at Emon Photo Gallery
in the Shirokane, Hiroo area
This event has ended - (2008-02-05 - 2008-03-07)
Perhaps you can say that there are two types of people in the world – those who like to dive into a single venture head on and those who prefer to try out a little bit of everything first. If you have a penchant for the latter, then you would appreciate the photography exhibit at the Emon Photo Gallery. Consisting simply of twelve works by twelve photographers exhibited at the gallery within the past two and a half years, the exhibition is a very concise introduction to the work of these Tokyo-based artists.
Some of the works stand out more than others. With a rooster at the center of the image, surrounded by the detritus of living, the mood of the Naoki Nishiyama’s work conjures up a sense of nostalgia about a certain place, even if one hasn’t experienced it for oneself. The reddish sepia hue of the photograph even pushes the image towards looking like a painting. Meanwhile, Nils-Udo’s The Nest has an ominous feel to it. Looking at this black and white print of a naked figure curled up inside an abnormally huge nest within a forest, one comes away with chilling feelings of vulnerability and helplessness.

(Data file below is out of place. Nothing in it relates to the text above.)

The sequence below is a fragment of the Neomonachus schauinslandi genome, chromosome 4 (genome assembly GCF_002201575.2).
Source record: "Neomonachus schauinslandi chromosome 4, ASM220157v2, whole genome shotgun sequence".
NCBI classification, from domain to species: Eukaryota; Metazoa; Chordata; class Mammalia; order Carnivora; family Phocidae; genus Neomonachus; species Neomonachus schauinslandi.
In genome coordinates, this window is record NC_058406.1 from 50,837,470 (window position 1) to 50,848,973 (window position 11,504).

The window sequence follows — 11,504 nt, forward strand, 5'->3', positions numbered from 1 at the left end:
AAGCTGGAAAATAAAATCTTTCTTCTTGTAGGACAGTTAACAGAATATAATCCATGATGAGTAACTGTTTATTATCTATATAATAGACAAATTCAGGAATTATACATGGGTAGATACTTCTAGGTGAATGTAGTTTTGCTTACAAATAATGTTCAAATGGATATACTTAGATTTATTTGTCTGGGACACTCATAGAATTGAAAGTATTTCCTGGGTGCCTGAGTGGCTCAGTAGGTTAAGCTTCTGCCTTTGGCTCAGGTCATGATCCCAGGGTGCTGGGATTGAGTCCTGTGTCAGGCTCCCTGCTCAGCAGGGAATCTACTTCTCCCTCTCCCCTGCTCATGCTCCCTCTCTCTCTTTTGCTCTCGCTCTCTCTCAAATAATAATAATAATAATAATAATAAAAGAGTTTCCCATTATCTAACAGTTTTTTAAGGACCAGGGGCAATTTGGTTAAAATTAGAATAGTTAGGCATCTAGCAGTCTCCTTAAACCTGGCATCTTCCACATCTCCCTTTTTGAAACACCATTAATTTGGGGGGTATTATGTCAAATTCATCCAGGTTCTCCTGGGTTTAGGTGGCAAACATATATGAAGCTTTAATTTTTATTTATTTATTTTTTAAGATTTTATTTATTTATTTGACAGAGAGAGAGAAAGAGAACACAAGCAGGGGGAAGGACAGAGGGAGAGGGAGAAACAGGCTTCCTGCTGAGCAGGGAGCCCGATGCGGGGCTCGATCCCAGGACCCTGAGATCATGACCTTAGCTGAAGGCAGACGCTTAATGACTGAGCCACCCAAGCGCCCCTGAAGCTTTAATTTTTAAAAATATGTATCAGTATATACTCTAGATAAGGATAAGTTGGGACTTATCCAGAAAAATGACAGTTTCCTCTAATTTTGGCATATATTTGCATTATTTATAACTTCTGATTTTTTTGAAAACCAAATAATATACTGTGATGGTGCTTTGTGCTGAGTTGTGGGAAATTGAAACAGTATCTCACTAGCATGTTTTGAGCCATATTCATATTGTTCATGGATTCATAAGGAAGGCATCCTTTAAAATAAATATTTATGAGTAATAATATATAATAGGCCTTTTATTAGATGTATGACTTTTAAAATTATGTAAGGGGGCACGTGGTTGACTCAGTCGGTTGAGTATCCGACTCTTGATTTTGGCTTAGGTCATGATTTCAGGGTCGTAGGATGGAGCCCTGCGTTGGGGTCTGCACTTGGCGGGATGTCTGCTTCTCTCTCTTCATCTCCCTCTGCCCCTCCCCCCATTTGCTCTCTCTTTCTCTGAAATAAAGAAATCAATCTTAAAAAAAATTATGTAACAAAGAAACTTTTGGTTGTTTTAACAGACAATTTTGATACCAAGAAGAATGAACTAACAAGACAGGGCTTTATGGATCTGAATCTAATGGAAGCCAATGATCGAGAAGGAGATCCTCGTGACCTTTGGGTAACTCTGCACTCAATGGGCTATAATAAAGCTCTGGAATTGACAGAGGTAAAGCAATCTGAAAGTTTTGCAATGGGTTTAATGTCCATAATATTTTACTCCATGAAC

While my overall impression of the exhibit was positive, there were a couple of pieces that seemed to let the show down. Kisei Kobayashi has exhibited a diptych of a flowery tree or shrub against a clear blue background and an unfocused shot of a firecracker against a cloudy sky. The work had a bland retro feel, reminiscent little more than the kind of advertising posters you would find in the information center somewhere, anywhere. Osamu Yokonami’s piece features two prints of a naked baby boy seen from the waist down, one with an erection and the other without. With no context in which to assess this artist’s themes or ideas, it is a little difficult to know what to make of these images, and for some the content may prove a little too upfront.
As an exhibition that introduces these artists’ works one by one, it certainly is concise, but equally it can feel restricted. We can only sample the artist’s work and even then, only the results of the director’s choice. To enjoy this exhibition, one needs to accept it as a starting point: somewhere where one might end up being drawn into the work of an individual or two, and inspired to find out more about each one’s technique and direction through one’s own research.